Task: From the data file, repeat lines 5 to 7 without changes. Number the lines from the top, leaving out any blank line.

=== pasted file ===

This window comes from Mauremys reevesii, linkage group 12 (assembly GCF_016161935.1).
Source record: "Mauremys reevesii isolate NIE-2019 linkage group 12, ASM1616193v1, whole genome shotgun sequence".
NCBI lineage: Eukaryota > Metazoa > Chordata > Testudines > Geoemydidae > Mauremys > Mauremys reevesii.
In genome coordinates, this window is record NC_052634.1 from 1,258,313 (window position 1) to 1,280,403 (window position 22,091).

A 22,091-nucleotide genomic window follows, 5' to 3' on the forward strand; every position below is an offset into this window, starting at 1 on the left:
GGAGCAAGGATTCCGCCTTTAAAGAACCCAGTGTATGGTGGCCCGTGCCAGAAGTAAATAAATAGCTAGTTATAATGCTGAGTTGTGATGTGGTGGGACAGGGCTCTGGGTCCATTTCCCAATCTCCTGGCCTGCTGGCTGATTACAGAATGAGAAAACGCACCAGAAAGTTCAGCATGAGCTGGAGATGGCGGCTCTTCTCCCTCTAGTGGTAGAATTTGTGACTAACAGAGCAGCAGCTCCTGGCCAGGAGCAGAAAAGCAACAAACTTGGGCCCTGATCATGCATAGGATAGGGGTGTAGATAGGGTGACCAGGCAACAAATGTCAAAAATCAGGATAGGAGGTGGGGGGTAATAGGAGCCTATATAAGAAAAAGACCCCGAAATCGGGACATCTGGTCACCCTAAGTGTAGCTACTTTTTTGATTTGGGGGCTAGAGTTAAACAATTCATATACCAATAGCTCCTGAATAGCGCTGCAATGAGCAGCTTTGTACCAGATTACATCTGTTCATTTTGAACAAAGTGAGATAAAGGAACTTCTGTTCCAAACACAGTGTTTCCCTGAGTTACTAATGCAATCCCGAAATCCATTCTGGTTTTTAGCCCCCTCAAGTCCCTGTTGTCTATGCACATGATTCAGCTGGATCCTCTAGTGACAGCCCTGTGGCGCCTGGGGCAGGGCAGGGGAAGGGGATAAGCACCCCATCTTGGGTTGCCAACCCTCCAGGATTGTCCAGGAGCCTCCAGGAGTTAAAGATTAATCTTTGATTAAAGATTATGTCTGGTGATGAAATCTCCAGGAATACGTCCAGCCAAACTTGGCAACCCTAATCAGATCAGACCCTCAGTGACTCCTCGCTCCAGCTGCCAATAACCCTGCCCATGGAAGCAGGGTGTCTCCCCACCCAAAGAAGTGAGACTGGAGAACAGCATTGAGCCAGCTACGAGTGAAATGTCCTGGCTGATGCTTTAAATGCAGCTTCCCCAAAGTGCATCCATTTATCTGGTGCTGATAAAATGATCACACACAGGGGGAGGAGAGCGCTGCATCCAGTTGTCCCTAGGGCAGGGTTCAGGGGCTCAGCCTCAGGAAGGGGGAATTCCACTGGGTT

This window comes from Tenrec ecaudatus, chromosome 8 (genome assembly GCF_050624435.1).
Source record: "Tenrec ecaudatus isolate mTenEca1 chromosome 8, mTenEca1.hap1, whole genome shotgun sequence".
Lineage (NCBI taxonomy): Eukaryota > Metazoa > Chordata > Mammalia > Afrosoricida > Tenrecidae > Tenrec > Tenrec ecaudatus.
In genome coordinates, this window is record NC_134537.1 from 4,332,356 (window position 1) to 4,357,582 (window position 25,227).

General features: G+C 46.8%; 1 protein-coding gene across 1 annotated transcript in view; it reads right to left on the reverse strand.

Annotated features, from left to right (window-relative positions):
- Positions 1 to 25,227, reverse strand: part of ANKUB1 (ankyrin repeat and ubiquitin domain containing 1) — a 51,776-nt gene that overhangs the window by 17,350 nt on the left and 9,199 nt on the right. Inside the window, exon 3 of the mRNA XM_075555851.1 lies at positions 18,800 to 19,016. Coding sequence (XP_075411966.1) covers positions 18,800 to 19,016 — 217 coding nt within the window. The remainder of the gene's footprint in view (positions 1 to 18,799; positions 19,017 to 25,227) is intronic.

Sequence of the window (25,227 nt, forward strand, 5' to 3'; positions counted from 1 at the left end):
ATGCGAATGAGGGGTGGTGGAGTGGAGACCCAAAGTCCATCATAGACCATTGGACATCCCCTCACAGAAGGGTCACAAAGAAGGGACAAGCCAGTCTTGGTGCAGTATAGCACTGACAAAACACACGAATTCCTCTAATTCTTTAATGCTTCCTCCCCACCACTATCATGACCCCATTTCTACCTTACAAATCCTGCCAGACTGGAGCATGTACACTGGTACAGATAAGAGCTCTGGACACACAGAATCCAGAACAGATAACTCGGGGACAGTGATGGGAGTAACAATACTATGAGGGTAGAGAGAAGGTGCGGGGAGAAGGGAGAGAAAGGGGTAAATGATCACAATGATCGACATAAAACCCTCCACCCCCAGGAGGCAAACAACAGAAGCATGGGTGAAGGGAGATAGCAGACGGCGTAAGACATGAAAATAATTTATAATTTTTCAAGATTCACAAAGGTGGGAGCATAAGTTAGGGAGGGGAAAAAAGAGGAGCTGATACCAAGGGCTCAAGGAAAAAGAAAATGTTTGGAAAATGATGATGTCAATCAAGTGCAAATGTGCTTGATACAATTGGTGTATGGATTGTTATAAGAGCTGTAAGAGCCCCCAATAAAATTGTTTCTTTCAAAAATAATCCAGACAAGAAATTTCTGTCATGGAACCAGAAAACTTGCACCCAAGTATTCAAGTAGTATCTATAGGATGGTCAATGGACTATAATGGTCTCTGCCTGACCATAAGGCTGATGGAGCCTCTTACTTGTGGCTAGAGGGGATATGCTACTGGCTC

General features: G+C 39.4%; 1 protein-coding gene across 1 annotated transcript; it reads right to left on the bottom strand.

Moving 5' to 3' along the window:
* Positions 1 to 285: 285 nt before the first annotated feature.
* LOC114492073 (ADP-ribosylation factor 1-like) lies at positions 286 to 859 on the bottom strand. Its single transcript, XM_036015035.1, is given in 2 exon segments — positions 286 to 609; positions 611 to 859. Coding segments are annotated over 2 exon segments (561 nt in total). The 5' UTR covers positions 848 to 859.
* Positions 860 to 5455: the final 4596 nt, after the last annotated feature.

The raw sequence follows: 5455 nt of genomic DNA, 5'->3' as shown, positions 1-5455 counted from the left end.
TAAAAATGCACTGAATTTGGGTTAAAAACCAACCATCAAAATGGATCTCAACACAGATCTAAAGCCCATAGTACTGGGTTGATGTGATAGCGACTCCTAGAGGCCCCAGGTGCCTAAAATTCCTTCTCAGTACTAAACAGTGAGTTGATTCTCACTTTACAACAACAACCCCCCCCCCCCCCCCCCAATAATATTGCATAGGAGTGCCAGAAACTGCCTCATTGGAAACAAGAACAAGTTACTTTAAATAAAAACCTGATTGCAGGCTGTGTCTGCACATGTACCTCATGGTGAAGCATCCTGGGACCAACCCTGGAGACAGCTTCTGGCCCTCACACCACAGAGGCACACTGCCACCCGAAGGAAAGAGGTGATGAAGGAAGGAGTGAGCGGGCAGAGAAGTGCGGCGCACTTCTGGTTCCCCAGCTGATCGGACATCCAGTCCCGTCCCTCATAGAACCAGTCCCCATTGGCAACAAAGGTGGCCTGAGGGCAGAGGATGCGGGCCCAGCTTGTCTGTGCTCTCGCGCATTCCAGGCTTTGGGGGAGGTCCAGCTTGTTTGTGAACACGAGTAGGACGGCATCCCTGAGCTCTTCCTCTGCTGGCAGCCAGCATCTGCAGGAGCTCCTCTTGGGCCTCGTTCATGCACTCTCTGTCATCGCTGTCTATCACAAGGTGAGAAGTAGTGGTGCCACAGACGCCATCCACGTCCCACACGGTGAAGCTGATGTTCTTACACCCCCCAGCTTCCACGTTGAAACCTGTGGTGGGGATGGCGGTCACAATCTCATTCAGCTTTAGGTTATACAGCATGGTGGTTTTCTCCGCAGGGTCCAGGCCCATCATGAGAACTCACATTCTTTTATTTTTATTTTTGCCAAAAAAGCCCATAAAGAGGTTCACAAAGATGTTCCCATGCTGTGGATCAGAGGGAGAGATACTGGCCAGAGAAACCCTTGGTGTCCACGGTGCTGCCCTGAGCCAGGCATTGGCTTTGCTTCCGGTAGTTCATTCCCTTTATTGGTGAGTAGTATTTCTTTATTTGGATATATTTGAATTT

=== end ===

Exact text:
A 22,091-nucleotide genomic window follows, 5' to 3' on the forward strand; every position below is an offset into this window, starting at 1 on the left:
GGAGCAAGGATTCCGCCTTTAAAGAACCCAGTGTATGGTGGCCCGTGCCAGAAGTAAATAAATAGCTAGTTATAATGCTGAGTTGTGATGTGGTGGGACAGGGCTCTGGGTCCATTTCCCAATCTCCTGGCCTGCTGGCTGATTACAGAATGAGAAAACGCACCAGAAAGTTCAGCATGAGCTGGAGATGGCGGCTCTTCTCCCTCTAGTGGTAGAATTTGTGACTAACAGAGCAGCAGCTCCTGGCCAGGAGCAGAAAAGCAACAAACTTGGGCCCTGATCATGCATAGGATAGGGGTGTAGATAGGGTGACCAGGCAACAAATGTCAAAAATCAGGATAGGAGGTGGGGGGTAATAGGAGCCTATATAAGAAAAAGACCCCGAAATCGGGACATCTGGTCACCCTAAGTGTAGCTACTTTTTTGATTTGGGGGCTAGAGTTAAACAATTCATATACCAATAGCTCCTGAATAGCGCTGCAATGAGCAGCTTTGTACCAGATTACATCTGTTCATTTTGAACAAAGTGAGATAAAGGAACTTCTGTTCCAAACACAGTGTTTCCCTGAGTTACTAATGCAATCCCGAAATCCATTCTGGTTTTTAGCCCCCTCAAGTCCCTGTTGTCTATGCACATGATTCAGCTGGATCCTCTAGTGACAGCCCTGTGGCGCCTGGGGCAGGGCAGGGGAAGGGGATAAGCACCCCATCTTGGGTTGCCAACCCTCCAGGATTGTCCAGGAGCCTCCAGGAGTTAAAGATTAATCTTTGATTAAAGATTATGTCTGGTGATGAAATCTCCAGGAATACGTCCAGCCAAACTTGGCAACCCTAATCAGATCAGACCCTCAGTGACTCCTCGCTCCAGCTGCCAATAACCCTGCCCATGGAAGCAGGGTGTCTCCCCACCCAAAGAAGTGAGACTGGAGAACAGCATTGAGCCAGCTACGAGTGAAATGTCCTGGCTGATGCTTTAAATGCAGCTTCCCCAAAGTGCATCCATTTATCTGGTGCTGATAAAATGATCACACACAGGGGGAGGAGAGCGCTGCATCCAGTTGTCCCTAGGGCAGGGTTCAGGGGCTCAGCCTCAGGAAGGGGGAATTCCACTGGGTT

This window comes from Tenrec ecaudatus, chromosome 8 (genome assembly GCF_050624435.1).